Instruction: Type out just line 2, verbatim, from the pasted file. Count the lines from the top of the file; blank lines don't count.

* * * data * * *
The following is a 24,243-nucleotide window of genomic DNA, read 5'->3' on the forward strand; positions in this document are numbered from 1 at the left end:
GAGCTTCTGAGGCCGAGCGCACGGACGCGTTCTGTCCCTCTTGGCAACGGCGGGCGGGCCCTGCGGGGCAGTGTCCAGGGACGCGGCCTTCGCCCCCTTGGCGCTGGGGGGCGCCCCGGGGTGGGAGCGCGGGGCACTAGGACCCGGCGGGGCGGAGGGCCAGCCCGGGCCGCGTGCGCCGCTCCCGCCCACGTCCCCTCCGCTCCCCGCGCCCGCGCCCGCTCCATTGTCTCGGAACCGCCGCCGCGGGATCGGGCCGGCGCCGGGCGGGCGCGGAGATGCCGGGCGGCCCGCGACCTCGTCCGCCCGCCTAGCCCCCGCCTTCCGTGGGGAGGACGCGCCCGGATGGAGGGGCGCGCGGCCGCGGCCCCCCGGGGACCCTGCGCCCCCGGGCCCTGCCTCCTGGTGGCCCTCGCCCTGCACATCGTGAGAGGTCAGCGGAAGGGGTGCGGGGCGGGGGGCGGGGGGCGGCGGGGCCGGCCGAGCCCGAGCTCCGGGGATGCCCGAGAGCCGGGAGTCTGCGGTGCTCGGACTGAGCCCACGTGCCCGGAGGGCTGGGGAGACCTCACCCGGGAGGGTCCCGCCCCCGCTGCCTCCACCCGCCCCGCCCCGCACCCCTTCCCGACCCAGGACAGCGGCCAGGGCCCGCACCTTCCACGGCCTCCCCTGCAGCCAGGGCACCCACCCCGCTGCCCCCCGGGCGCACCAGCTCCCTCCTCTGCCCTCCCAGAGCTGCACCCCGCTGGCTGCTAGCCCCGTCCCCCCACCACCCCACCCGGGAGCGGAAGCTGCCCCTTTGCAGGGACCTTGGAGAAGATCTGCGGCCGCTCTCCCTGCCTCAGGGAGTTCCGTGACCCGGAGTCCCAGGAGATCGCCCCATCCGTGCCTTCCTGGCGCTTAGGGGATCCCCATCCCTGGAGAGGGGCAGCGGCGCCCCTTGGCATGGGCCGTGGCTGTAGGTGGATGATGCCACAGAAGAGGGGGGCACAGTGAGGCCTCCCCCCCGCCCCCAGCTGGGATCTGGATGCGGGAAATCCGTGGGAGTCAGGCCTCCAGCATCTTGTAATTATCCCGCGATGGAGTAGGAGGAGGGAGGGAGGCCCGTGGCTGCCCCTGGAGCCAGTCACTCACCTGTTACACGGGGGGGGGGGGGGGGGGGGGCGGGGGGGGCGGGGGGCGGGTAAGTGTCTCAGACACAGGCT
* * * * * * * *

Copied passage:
GAGCTTCTGAGGCCGAGCGCACGGACGCGTTCTGTCCCTCTTGGCAACGGCGGGCGGGCCCTGCGGGGCAGTGTCCAGGGACGCGGCCTTCGCCCCCTTGGCGCTGGGGGGCGCCCCGGGGTGGGAGCGCGGGGCACTAGGACCCGGCGGGGCGGAGGGCCAGCCCGGGCCGCGTGCGCCGCTCCCGCCCACGTCCCCTCCGCTCCCCGCGCCCGCGCCCGCTCCATTGTCTCGGAACCGCCGCCGCGGGATCGGGCCGGCGCCGGGCGGGCGCGGAGATGCCGGGCGGCCCGCGACCTCGTCCGCCCGCCTAGCCCCCGCCTTCCGTGGGGAGGACGCGCCCGGATGGAGGGGCGCGCGGCCGCGGCCCCCCGGGGACCCTGCGCCCCCGGGCCCTGCCTCCTGGTGGCCCTCGCCCTGCACATCGTGAGAGGTCAGCGGAAGGGGTGCGGGGCGGGGGGCGGGGGGCGGCGGGGCCGGCCGAGCCCGAGCTCCGGGGATGCCCGAGAGCCGGGAGTCTGCGGTGCTCGGACTGAGCCCACGTGCCCGGAGGGCTGGGGAGACCTCACCCGGGAGGGTCCCGCCCCCGCTGCCTCCACCCGCCCCGCCCCGCACCCCTTCCCGACCCAGGACAGCGGCCAGGGCCCGCACCTTCCACGGCCTCCCCTGCAGCCAGGGCACCCACCCCGCTGCCCCCCGGGCGCACCAGCTCCCTCCTCTGCCCTCCCAGAGCTGCACCCCGCTGGCTGCTAGCCCCGTCCCCCCACCACCCCACCCGGGAGCGGAAGCTGCCCCTTTGCAGGGACCTTGGAGAAGATCTGCGGCCGCTCTCCCTGCCTCAGGGAGTTCCGTGACCCGGAGTCCCAGGAGATCGCCCCATCCGTGCCTTCCTGGCGCTTAGGGGATCCCCATCCCTGGAGAGGGGCAGCGGCGCCCCTTGGCATGGGCCGTGGCTGTAGGTGGATGATGCCACAGAAGAGGGGGGCACAGTGAGGCCTCCCCCCCGCCCCCAGCTGGGATCTGGATGCGGGAAATCCGTGGGAGTCAGGCCTCCAGCATCTTGTAATTATCCCGCGATGGAGTAGGAGGAGGGAGGGAGGCCCGTGGCTGCCCCTGGAGCCAGTCACTCACCTGTTACACGGGGGGGGGGGGGGGGGGGGGCGGGGGGGGCGGGGGGCGGGTAAGTGTCTCAGACACAGGCT